Many retirees worry less about their retirement income, and more about losing a significant amount of that income due to federal income taxes. Indeed, tax planning should be an important part of your overall retirement strategy. Below you will find a basic run-down of how different types of retirement income are taxed. Talk to your financial advisor about taxes before you retire, so that you aren’t shocked on April 15 of the following year.
Ordinary income. Withdrawals from some tax-advantaged retirement accounts are taxed as normal income, according to the normal tax rate. IRAs, 401(k) accounts, and most pension plans fall into this category.
Tax-free income. If you invested in a Roth IRA, you can take withdrawals free of federal income taxes. In order to qualify, the account must be at least five years old, and you must have reached age 59 ½.
Short-term capital gains. If you sell an investment that you have held for less than a year, such as real estate property or stocks, the proceeds are taxed at the same rate as your regular income.
Long-term capital gains. The proceeds from the sale of an investment which you have held for more than one year is considered a long-term capital gain. If you’re in the top income tax bracket, the tax rate for long-term gains is currently 20 percent.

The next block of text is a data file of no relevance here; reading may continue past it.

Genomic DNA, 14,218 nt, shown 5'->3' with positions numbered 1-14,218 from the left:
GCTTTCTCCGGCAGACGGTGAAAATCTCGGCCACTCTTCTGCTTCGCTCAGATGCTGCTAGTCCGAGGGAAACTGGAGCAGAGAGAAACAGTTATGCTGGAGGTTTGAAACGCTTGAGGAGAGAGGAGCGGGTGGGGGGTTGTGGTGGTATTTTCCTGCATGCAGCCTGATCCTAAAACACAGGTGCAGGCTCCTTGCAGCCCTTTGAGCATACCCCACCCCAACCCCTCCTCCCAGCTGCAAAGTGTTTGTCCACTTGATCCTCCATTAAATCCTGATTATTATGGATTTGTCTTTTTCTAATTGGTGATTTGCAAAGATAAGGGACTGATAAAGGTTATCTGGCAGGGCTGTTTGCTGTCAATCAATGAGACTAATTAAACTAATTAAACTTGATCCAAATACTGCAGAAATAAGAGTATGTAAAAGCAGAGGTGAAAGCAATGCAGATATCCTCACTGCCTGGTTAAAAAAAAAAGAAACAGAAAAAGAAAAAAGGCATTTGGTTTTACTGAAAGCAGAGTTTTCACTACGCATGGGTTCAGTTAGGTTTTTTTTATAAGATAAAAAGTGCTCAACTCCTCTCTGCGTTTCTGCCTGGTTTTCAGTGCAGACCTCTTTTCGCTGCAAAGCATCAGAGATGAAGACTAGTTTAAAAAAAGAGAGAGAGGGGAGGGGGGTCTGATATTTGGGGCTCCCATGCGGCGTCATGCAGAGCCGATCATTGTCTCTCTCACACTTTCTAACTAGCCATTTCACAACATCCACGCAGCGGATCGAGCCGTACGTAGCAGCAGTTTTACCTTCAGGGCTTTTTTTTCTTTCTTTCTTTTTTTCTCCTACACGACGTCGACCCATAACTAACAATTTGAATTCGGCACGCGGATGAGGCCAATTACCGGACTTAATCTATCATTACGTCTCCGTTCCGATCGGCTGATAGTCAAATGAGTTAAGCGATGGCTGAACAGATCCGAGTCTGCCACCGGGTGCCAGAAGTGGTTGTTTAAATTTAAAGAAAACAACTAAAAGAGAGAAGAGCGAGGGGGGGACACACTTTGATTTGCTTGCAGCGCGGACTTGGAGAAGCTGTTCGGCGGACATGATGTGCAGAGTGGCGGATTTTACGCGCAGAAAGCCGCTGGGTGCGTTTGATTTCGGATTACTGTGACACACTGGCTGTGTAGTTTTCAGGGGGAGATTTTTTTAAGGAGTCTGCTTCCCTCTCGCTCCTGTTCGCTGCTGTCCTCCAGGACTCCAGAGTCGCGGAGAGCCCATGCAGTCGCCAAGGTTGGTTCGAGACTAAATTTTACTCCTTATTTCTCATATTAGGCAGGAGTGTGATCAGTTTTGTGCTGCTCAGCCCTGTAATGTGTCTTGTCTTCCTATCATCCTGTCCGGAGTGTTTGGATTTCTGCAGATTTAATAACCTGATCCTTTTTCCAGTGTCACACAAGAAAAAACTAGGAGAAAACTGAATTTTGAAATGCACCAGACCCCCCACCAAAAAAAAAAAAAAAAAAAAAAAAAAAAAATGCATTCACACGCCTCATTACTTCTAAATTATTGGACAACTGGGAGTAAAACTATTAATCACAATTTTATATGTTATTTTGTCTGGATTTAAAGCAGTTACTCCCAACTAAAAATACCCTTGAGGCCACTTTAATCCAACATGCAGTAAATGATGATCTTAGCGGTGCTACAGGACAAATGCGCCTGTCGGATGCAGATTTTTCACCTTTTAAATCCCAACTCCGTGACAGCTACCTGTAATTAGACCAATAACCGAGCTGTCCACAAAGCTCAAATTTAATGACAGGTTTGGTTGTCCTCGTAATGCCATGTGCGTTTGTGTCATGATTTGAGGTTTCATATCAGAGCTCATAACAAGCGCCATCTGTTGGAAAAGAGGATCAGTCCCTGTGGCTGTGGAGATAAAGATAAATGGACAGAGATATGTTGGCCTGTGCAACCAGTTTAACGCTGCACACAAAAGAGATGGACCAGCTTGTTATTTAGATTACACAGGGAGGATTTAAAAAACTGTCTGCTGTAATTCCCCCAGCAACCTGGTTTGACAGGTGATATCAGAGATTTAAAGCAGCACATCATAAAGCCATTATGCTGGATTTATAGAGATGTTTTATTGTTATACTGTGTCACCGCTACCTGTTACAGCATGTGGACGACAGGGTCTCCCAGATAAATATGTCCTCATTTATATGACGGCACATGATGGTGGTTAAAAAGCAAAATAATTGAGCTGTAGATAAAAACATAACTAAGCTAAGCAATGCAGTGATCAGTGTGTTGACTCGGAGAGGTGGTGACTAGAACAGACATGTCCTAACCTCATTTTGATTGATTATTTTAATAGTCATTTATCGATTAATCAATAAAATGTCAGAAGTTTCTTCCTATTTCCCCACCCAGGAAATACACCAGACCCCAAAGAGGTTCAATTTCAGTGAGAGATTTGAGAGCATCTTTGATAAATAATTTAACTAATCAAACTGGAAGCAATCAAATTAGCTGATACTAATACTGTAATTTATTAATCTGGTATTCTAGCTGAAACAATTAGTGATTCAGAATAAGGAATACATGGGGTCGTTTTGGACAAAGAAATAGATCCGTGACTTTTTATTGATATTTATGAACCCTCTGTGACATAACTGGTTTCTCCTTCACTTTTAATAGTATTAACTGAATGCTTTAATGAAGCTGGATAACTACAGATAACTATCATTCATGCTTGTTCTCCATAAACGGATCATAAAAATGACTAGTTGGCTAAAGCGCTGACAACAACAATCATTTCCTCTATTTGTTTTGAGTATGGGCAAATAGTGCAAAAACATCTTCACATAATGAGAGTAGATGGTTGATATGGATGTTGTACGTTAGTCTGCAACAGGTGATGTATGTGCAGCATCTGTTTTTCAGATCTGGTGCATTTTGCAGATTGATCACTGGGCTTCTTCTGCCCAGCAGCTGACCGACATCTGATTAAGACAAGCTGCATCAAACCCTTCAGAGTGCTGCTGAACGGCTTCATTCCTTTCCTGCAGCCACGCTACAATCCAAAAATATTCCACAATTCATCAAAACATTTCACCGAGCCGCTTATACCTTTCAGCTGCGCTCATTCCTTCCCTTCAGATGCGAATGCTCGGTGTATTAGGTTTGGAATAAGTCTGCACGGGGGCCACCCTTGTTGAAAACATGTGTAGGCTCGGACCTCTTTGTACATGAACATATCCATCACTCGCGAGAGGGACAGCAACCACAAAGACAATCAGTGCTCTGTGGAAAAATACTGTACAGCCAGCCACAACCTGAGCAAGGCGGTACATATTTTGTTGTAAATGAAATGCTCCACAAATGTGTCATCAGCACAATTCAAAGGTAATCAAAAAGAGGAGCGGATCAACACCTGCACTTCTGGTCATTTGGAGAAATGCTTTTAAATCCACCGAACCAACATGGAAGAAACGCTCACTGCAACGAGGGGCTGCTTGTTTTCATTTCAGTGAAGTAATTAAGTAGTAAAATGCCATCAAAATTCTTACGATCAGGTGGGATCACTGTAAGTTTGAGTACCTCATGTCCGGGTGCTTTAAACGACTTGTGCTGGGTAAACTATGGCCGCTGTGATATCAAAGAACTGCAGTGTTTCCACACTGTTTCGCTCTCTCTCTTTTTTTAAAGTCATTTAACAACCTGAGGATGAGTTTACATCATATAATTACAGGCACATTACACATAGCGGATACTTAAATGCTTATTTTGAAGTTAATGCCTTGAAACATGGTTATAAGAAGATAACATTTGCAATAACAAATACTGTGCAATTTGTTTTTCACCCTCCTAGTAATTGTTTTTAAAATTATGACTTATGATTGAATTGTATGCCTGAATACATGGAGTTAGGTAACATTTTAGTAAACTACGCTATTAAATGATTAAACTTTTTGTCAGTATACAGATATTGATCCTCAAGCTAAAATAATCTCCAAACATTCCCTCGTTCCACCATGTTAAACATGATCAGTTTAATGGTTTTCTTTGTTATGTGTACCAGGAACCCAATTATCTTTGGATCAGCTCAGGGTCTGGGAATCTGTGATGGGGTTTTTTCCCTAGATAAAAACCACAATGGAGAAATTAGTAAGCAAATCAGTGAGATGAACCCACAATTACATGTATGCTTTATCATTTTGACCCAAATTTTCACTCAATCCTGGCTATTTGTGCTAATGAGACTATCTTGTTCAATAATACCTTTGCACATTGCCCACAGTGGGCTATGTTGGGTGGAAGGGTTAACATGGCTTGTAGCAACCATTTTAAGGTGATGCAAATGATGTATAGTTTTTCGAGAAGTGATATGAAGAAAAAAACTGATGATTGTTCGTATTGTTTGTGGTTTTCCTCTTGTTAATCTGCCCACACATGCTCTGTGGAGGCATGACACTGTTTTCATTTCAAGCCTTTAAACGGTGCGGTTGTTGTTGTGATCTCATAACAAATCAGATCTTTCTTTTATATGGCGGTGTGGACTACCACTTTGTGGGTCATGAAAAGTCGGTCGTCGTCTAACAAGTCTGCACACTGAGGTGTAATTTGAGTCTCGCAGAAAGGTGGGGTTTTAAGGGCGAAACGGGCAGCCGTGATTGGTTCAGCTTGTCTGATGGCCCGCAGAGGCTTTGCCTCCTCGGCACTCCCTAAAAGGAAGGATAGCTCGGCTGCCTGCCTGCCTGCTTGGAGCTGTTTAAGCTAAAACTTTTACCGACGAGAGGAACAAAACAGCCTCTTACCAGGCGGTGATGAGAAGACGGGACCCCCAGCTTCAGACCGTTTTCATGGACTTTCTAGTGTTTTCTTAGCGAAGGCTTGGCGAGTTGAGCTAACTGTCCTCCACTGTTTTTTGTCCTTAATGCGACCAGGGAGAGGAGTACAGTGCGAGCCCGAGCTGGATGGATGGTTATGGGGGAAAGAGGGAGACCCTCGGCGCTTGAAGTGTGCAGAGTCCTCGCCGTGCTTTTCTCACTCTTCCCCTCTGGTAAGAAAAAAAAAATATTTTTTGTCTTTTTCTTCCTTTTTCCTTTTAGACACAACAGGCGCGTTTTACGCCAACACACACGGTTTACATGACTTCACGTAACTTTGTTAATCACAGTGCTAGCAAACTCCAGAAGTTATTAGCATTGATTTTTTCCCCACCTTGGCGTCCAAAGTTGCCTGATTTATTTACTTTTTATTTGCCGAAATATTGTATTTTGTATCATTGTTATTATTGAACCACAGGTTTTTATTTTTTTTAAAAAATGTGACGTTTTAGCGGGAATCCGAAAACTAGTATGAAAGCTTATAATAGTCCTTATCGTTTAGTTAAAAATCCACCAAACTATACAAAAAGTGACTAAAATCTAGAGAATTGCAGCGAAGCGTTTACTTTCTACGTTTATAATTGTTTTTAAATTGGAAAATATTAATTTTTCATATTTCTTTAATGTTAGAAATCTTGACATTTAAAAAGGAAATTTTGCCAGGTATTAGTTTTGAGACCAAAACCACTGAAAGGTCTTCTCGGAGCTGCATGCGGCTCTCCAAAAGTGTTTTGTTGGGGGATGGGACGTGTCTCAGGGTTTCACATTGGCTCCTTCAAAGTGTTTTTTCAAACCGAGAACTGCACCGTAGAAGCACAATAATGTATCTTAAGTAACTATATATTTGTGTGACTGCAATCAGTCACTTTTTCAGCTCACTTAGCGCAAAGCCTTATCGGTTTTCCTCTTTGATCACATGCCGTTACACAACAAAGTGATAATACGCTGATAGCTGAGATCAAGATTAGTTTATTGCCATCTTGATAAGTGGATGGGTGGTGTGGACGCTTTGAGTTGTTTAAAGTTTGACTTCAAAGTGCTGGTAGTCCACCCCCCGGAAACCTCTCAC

The 3.8 percent investment income surtax. This tax is imposed on the lesser of net investment income or the excess of modified adjusted gross income (over a certain threshold). However, many retirement plan distributions are not regarded as net investment income. This is an issue to consider carefully with your tax professional, who can advise you on ways to shelter some of your income from excessive taxation.
Social Security payments. Your Social Security benefits can indeed be subject to federal income taxes, depending upon your circumstances. The formula to calculate this tax is complicated, so it is best to consult with your accountant with any questions about taxation of your Social Security benefits. The main thing to remember is that yes, up to 85 percent of your Social Security income can be subject to taxes. Consult with your tax professional or financial planner before retirement, so that you know what to expect.
This information has been provided by a Licensed Insurance Professional and is not sponsored or endorsed by the Social Security Administration or any government agency
14483 – 2015/5/13